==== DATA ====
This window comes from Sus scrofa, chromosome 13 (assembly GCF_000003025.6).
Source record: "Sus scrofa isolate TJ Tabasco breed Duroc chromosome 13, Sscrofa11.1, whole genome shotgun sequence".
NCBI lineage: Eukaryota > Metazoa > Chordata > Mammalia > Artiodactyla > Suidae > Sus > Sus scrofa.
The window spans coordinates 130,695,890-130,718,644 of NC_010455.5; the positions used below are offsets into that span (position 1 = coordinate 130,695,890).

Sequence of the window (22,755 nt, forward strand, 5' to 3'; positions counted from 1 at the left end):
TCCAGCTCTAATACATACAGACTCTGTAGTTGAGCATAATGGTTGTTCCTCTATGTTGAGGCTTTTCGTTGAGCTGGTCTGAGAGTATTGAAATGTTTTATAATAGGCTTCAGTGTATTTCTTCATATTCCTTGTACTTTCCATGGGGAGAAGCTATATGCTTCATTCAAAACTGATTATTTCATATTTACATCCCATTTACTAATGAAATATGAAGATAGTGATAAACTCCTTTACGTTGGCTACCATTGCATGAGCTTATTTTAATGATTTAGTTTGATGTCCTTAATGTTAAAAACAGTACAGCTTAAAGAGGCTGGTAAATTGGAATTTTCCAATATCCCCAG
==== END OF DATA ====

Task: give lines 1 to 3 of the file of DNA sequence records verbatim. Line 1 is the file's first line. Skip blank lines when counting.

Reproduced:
This window comes from Sus scrofa, chromosome 13 (assembly GCF_000003025.6).
Source record: "Sus scrofa isolate TJ Tabasco breed Duroc chromosome 13, Sscrofa11.1, whole genome shotgun sequence".
NCBI lineage: Eukaryota > Metazoa > Chordata > Mammalia > Artiodactyla > Suidae > Sus > Sus scrofa.